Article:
Many people believe that the Taliban’s actions don’t reflect any sincere efforts to win over Afghans. The Taliban’s return, according to retired teacher Mohammad Jan, “marks the demise of Afghan social values, as they view everything through an extremist lens.” According to this statement, the Taliban see themselves as the only representatives of Islam and consider everyone else to be non-believers. Many believe that this strategy prevents any significant advancements or alignment with national interests.
The Taliban’s egregious restrictions, like their ban on women attending school and working in foreign or government institutions, further highlight the disconnect between their ideology and the aspirations of the Afghan people.
According to university professor Samiuddin, external forces who predict Afghanistan’s decline make the decisions limiting girls’ access to education and fundamental rights rather than the Taliban. This claim is based on worries that those who lack literacy may be unable to recognize what is best for their nation and may unintentionally support the enemies’ agenda.
Fundamental rights have been violated by the Taliban over the last two years. Many Afghans have been denied access to education, which is regarded as a universal human right, making it impossible for them to find employment or support their families. Particularly burdened are former government officials who are now compelled to live in seclusion and worry about the future of their children.
As a result, Afghanistan has to deal with challenging days and nights. Although the Taliban asserts to offer complete security, many Afghans believe this guarantee to be insufficient. Beyond physical security, a lack of social, economic, occupational, and mental security exacerbates unhappiness. Citizens are unable to openly discuss social issues because their ability to speak up for basic rights is restricted. Due to the Taliban’s continued secrecy regarding their operations, journalists are not permitted access to high-level meetings or information.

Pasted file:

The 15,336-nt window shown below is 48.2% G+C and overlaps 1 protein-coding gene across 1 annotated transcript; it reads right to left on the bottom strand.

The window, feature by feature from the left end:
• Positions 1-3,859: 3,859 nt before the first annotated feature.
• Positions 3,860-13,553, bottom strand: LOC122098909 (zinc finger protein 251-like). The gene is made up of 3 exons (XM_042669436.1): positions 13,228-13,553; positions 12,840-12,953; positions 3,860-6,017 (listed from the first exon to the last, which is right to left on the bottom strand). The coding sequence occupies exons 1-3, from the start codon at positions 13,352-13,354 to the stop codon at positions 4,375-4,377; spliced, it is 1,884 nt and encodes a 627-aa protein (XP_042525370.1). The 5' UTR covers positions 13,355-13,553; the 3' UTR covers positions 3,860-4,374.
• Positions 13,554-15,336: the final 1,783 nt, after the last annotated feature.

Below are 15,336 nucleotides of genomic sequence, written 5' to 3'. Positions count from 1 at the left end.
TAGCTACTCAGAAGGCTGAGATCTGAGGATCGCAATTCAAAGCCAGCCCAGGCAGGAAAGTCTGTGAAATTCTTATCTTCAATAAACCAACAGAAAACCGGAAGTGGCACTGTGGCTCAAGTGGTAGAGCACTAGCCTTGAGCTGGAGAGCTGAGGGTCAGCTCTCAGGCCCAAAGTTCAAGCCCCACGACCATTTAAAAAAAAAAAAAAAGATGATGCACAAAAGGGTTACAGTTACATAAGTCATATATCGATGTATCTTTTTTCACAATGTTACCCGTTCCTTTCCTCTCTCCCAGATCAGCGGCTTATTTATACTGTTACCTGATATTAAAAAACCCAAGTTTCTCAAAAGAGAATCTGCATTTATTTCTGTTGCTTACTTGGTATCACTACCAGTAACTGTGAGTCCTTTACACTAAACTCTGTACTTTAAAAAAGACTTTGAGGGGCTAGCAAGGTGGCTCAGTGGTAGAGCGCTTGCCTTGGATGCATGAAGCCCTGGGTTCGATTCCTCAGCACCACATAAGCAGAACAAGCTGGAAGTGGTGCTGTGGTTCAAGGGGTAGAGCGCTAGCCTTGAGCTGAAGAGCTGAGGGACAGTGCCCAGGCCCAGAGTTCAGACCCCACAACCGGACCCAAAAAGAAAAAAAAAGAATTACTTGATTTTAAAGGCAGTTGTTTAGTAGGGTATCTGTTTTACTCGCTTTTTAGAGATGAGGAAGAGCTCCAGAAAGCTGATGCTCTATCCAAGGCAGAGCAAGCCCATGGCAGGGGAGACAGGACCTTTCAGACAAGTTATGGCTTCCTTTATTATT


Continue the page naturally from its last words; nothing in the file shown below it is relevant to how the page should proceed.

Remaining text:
Afghanistan’s poverty levels have increased as a result, leaving workers to lament the lack of job opportunities and worry about the welfare of their kids. Afghans are coping with uncertainty as a result of the Taliban’s return, which has brought about a number of issues. In the midst of these struggles, the Taliban’s leadership is viewed as uncaring and unresponsive, which feeds the narrative that the Taliban holds Afghans hostage and won’t respect their rights as a responsible government.
Afghanistan has faced numerous difficulties during the past two years of Taliban rule. Despite their claims of security, the Taliban’s actions have not succeeded in securing broader stability and prosperity. Afghans long for a better future that takes into account their rights and aspirations, but they are still caught in a web of uncertainty and unhappiness.
Ilhamuddin Afghan is a university professor based in Afghanistan.
Note: The contents of the article are of sole responsibility of the author. Afghan Diaspora Network will not be responsible for any inaccurate or incorrect statement in the articles.